The 16 linked stories of Anthony Bukoski's seventh collection find their heart in Superior, Wis., "a broken place of beat-up dreams, beat-up taverns, and empty lots the north wind blows through."
His characters are, for the most part, working-class Polish-Americans, though two of the stories return to Poland of the past, impressions of which still haunt the following generations in America. In these stories, people appear and reappear, men and women who spend their days and nights getting by working at the fiberboard or lime plant, the flour mill, oil refinery, or loading docks with occasional forays to Duluth, Sault Ste. Marie, Mich., and Milwaukee.
Chief among the recurring characters is kindhearted Eddie Bronkowski, would-be professional heavyweight boxer, eventually brain-damaged, deserted by his wife, and working as a deckhand on the Henry L. Stimson, a Great Lakes freighter. Other players include Eddie's father and brother, both changed for the worse by their military service, and his cousin Leon in Milwaukee, on the verge of losing his much-vaunted job as a "big city insurance agent."
A sense of loneliness, failed prospects and obsolescence pervades the stories, from smashed-up Eddie — whom we follow from youth through his terrible decline — and seeping all the way back to Poland where, in 1939, Janusz Brozek, a shopkeeper, looks at the myriad images of himself created by two mirrors, and wonders "how to become the man at the far end of the reflections, the man of energy and purpose he'd been when business was better."
A somewhat brighter note is struck by Verna, once happily married to Lloyd, but who has left him after 14 years, oppressed by his increasing rigidity and silence. Signing on as a cook on the Henry L. Stimson, she finds friendship and appreciation from the crew, all victims to greater or lesser extent of fate's pitiless blows. Verna develops a gentle, intimate relationship with Eddie. But every time the ship docks in Duluth, there is Lloyd with a variety of signs begging her to come back.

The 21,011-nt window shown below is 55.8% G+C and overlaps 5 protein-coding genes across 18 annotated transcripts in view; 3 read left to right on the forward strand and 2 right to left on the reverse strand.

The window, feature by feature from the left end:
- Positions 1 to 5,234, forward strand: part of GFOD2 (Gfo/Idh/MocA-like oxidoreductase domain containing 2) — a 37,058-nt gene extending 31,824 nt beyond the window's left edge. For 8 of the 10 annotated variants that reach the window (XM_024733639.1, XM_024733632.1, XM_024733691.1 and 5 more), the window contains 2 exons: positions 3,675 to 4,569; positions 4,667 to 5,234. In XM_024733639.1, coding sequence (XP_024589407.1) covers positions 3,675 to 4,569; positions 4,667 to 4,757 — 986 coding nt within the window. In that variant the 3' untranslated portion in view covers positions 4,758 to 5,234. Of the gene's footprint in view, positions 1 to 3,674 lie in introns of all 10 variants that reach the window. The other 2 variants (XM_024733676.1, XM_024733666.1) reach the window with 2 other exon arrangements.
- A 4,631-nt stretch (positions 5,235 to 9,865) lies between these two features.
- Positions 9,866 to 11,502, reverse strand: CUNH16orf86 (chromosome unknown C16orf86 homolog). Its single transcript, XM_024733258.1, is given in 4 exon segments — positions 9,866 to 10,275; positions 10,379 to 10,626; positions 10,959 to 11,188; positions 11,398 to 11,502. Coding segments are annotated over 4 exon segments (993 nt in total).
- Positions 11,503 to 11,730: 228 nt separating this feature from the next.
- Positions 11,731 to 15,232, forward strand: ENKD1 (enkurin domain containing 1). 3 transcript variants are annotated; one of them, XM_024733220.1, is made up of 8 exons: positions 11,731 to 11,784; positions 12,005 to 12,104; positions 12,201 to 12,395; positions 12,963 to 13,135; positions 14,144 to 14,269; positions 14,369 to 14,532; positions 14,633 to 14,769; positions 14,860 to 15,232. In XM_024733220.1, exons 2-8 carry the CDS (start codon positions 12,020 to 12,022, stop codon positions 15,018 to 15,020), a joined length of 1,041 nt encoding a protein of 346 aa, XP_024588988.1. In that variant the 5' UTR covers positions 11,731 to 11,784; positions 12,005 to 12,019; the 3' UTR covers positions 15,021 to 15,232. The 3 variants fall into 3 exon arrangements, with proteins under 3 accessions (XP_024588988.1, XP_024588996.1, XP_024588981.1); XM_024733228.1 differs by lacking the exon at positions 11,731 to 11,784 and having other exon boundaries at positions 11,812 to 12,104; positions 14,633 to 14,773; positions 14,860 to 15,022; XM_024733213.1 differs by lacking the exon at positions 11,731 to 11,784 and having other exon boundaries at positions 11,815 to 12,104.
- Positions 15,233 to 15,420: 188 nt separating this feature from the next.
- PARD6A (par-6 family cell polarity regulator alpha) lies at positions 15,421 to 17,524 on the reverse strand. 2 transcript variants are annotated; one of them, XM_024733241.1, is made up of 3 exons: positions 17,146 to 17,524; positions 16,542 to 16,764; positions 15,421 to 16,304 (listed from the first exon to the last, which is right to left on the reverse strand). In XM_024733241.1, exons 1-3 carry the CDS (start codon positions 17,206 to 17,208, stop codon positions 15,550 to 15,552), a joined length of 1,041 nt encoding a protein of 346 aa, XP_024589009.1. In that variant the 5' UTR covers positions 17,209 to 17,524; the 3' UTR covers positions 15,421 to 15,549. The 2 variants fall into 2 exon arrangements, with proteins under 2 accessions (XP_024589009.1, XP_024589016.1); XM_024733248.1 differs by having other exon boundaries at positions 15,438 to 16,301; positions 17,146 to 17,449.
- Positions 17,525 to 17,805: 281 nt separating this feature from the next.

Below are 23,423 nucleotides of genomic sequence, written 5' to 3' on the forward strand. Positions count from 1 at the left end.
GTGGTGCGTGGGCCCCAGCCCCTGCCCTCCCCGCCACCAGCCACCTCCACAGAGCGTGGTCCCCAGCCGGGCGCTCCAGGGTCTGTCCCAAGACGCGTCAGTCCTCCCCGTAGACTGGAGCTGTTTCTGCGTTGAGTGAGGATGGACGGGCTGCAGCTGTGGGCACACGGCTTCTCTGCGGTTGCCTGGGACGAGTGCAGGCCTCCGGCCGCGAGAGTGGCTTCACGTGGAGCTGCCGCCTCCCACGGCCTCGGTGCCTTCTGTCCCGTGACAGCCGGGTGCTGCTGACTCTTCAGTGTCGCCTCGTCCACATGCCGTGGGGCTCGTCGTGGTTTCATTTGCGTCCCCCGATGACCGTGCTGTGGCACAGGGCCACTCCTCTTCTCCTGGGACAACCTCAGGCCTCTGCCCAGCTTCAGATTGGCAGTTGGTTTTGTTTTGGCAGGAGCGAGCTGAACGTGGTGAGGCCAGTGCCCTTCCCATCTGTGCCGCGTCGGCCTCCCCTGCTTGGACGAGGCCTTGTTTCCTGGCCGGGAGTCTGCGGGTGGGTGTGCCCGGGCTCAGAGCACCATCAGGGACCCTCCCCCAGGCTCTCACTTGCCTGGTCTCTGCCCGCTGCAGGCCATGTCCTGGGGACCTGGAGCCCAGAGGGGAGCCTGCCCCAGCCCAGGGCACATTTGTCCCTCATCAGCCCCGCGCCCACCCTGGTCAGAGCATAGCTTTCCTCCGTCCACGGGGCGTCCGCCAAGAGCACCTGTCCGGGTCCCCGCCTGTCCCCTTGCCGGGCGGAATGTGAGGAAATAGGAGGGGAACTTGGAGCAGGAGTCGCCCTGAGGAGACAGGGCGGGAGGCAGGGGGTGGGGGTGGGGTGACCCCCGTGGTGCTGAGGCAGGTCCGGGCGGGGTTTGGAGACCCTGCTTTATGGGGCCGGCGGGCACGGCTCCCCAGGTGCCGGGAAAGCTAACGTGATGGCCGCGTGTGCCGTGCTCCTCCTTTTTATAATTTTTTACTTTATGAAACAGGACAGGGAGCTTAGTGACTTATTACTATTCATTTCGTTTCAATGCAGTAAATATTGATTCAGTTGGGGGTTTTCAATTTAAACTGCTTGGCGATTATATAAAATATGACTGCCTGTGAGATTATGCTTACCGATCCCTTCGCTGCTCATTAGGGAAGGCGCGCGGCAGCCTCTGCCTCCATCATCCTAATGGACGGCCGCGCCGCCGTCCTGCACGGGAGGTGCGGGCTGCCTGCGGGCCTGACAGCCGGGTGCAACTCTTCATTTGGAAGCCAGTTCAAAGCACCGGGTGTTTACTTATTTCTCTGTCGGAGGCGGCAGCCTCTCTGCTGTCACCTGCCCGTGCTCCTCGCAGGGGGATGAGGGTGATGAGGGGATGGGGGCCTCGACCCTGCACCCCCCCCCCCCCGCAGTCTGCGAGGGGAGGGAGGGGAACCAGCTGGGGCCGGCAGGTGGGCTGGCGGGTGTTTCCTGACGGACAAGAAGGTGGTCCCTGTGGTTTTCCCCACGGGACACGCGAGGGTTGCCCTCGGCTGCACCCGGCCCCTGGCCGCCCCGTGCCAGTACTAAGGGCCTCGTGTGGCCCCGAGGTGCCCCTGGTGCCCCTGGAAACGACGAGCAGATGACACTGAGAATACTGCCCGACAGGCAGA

As it happens, women fare better in these stories than men, foremost being "the Blondes of Wisconsin" of the collection's title — a story with more narrative drive than most of the others. The "Blondes" are a troupe of lady boxers, all escapees from hard-luck or dead-end lives. Led by a 60-something, pill-popping show woman, they take on local heroes in taverns across the Upper Midwest, luring them with such advance posters as: "HEY, YOU BIG-FAT-SLOB-SUCKING-ON-THE-32-OUNCE-CAN-OF-BEER, PREPARE TO FIGHT THE WOMAN OF YOUR DREAMS."
Bukoski's stories excel in their palpable sense of place and of their characters' lot in life. They are painfully evocative of a once thriving region, their settings the gritty, uncelebrated places where life runs raw, where someone might just haul off in snit and throw a pickled pig's foot right at you.
Katherine A. Powers, a Minnesota native, also reviews for the Wall Street Journal and the Washington Post.
The Blondes of Wisconsin: Stories
By: Anthony Bukoski.
Publisher: University of Wisconsin Press, 151 pages, $16.95.
Event: In conversation with poet Jayson Iwen, 7 p.m. May 26, Magers & Quinn, Facebook Live and M&Q on YouTube.